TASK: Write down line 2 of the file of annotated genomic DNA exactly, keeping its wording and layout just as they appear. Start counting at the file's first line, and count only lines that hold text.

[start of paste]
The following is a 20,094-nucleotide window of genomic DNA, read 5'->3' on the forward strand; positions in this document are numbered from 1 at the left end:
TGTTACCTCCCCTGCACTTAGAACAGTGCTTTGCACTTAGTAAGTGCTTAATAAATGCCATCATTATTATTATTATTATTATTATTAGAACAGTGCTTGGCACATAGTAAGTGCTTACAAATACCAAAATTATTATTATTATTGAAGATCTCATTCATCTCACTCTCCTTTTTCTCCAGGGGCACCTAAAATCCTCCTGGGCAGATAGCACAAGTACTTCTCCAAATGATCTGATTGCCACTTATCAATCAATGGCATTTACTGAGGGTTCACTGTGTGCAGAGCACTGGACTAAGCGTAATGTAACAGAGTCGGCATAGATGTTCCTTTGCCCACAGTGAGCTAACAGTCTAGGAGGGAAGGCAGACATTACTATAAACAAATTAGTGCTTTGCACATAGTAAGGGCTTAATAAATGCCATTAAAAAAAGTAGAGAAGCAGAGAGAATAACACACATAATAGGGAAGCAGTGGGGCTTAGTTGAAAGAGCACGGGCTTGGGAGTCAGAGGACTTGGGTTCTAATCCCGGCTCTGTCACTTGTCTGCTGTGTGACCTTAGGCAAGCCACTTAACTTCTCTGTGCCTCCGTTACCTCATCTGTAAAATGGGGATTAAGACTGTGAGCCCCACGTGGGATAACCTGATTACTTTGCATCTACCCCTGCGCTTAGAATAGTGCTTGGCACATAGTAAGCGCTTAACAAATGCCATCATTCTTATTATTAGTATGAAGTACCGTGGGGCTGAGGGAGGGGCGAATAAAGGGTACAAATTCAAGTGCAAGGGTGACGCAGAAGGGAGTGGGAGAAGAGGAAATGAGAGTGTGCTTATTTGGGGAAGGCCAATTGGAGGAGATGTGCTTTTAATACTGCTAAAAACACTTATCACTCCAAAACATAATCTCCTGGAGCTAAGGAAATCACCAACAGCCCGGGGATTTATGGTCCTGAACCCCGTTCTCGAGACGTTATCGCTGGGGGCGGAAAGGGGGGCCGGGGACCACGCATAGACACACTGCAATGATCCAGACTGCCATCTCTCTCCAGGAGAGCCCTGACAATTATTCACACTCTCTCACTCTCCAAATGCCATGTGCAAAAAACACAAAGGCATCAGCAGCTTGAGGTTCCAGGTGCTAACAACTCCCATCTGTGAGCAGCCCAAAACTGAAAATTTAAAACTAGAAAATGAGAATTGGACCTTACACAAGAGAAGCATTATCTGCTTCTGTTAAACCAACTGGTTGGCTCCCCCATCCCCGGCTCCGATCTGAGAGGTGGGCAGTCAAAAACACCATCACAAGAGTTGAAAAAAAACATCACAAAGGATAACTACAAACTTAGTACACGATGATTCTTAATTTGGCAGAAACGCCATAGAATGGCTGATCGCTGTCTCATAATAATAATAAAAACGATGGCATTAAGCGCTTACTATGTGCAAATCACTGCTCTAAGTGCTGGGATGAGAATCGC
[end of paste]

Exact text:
TGTTACCTCCCCTGCACTTAGAACAGTGCTTTGCACTTAGTAAGTGCTTAATAAATGCCATCATTATTATTATTATTATTATTATTAGAACAGTGCTTGGCACATAGTAAGTGCTTACAAATACCAAAATTATTATTATTATTGAAGATCTCATTCATCTCACTCTCCTTTTTCTCCAGGGGCACCTAAAATCCTCCTGGGCAGATAGCACAAGTACTTCTCCAAATGATCTGATTGCCACTTATCAATCAATGGCATTTACTGAGGGTTCACTGTGTGCAGAGCACTGGACTAAGCGTAATGTAACAGAGTCGGCATAGATGTTCCTTTGCCCACAGTGAGCTAACAGTCTAGGAGGGAAGGCAGACATTACTATAAACAAATTAGTGCTTTGCACATAGTAAGGGCTTAATAAATGCCATTAAAAAAAGTAGAGAAGCAGAGAGAATAACACACATAATAGGGAAGCAGTGGGGCTTAGTTGAAAGAGCACGGGCTTGGGAGTCAGAGGACTTGGGTTCTAATCCCGGCTCTGTCACTTGTCTGCTGTGTGACCTTAGGCAAGCCACTTAACTTCTCTGTGCCTCCGTTACCTCATCTGTAAAATGGGGATTAAGACTGTGAGCCCCACGTGGGATAACCTGATTACTTTGCATCTACCCCTGCGCTTAGAATAGTGCTTGGCACATAGTAAGCGCTTAACAAATGCCATCATTCTTATTATTAGTATGAAGTACCGTGGGGCTGAGGGAGGGGCGAATAAAGGGTACAAATTCAAGTGCAAGGGTGACGCAGAAGGGAGTGGGAGAAGAGGAAATGAGAGTGTGCTTATTTGGGGAAGGCCAATTGGAGGAGATGTGCTTTTAATACTGCTAAAAACACTTATCACTCCAAAACATAATCTCCTGGAGCTAAGGAAATCACCAACAGCCCGGGGATTTATGGTCCTGAACCCCGTTCTCGAGACGTTATCGCTGGGGGCGGAAAGGGGGGCCGGGGACCACGCATAGACACACTGCAATGATCCAGACTGCCATCTCTCTCCAGGAGAGCCCTGACAATTATTCACACTCTCTCACTCTCCAAATGCCATGTGCAAAAAACACAAAGGCATCAGCAGCTTGAGGTTCCAGGTGCTAACAACTCCCATCTGTGAGCAGCCCAAAACTGAAAATTTAAAACTAGAAAATGAGAATTGGACCTTACACAAGAGAAGCATTATCTGCTTCTGTTAAACCAACTGGTTGGCTCCCCCATCCCCGGCTCCGATCTGAGAGGTGGGCAGTCAAAAACACCATCACAAGAGTTGAAAAAAAACATCACAAAGGATAACTACAAACTTAGTACACGATGATTCTTAATTTGGCAGAAACGCCATAGAATGGCTGATCGCTGTCTCATAATAATAATAAAAACGATGGCATTAAGCGCTTACTATGTGCAAATCACTGCTCTAAGTGCTGGGATGAGAATCGC